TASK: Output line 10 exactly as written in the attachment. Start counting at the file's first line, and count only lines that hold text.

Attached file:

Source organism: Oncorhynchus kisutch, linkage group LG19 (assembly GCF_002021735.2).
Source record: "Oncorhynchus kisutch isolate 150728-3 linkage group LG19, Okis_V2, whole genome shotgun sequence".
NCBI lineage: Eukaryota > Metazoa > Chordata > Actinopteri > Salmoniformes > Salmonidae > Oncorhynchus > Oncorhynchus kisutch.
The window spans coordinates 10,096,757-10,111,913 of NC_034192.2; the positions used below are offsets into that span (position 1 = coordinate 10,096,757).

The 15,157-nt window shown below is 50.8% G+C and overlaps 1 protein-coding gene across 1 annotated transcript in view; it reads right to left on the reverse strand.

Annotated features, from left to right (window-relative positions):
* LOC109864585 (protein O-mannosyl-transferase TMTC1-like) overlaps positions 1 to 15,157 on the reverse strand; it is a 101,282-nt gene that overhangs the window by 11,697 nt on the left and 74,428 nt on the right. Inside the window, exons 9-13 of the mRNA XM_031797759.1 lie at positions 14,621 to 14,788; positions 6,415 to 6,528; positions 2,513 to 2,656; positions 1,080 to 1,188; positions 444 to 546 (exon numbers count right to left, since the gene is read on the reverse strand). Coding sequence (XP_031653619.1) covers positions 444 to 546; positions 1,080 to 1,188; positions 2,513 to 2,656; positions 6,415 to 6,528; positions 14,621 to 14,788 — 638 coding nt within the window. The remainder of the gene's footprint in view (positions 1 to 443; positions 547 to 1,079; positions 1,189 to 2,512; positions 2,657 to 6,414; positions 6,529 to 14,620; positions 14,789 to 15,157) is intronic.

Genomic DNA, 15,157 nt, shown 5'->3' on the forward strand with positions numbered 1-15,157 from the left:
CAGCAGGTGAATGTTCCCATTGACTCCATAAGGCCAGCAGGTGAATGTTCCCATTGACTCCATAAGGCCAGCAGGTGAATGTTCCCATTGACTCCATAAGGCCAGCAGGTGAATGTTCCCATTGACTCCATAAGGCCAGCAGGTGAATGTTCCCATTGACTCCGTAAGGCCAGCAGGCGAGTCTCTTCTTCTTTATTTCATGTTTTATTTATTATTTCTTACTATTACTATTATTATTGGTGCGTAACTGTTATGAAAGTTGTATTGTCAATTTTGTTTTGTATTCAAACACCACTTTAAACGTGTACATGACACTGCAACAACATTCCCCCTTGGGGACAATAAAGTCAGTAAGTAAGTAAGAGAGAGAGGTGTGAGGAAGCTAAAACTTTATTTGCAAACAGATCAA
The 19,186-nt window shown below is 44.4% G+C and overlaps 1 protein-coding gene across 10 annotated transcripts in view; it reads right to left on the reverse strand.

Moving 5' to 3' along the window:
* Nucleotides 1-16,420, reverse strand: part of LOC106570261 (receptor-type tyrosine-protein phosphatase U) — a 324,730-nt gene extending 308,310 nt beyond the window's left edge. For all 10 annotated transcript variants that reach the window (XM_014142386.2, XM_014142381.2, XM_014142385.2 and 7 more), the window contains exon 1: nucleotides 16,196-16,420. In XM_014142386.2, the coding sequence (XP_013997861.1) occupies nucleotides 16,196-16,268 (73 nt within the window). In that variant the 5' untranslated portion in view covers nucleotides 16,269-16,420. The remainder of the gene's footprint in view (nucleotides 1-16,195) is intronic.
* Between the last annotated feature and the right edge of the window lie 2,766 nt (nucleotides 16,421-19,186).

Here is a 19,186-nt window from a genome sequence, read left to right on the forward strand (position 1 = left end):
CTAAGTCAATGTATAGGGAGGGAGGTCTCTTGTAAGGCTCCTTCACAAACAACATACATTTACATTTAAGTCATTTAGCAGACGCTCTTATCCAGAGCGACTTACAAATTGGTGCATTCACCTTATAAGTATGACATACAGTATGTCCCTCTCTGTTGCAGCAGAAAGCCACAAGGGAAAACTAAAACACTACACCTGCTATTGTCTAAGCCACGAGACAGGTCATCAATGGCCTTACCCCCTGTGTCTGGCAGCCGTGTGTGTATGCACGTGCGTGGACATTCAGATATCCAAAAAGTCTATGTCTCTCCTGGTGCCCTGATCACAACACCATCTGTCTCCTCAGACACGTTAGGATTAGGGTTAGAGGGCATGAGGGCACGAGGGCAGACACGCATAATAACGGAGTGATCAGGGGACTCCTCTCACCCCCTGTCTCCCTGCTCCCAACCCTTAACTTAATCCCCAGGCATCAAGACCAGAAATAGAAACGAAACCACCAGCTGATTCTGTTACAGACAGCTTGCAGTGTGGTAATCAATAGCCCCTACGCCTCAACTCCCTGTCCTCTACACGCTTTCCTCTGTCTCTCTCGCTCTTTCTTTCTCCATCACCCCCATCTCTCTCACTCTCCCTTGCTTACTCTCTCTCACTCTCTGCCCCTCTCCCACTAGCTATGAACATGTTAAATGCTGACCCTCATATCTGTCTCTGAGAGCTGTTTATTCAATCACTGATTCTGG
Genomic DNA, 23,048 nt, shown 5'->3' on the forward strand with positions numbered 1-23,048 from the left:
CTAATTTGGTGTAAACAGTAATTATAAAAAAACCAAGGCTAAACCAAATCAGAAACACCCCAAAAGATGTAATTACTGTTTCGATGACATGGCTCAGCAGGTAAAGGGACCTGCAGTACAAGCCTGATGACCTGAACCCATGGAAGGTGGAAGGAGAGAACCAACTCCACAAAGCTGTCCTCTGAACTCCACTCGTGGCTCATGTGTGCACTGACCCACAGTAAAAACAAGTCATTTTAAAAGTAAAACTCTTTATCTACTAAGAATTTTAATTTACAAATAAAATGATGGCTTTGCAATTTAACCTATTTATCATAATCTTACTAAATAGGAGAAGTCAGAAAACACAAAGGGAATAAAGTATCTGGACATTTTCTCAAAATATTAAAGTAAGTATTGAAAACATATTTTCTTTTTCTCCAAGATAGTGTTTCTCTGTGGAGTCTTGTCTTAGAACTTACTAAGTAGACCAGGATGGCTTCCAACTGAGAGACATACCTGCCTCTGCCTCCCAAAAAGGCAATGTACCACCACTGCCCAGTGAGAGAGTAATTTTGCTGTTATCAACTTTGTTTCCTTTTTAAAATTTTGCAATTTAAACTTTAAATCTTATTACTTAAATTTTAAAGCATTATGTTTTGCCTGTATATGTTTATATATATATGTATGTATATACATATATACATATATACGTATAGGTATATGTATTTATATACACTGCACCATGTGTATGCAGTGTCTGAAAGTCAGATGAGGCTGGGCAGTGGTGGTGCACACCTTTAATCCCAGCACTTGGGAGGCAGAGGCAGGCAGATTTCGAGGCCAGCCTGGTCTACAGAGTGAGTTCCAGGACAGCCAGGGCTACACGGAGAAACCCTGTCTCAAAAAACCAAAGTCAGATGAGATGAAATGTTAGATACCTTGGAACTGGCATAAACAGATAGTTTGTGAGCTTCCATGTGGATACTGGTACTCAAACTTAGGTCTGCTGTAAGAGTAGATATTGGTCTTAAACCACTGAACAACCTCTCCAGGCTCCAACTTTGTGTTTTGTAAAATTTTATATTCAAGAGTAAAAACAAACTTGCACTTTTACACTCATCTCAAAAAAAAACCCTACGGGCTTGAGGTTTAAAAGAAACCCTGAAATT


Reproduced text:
The 19,186-nt window shown below is 44.4% G+C and overlaps 1 protein-coding gene across 10 annotated transcripts in view; it reads right to left on the reverse strand.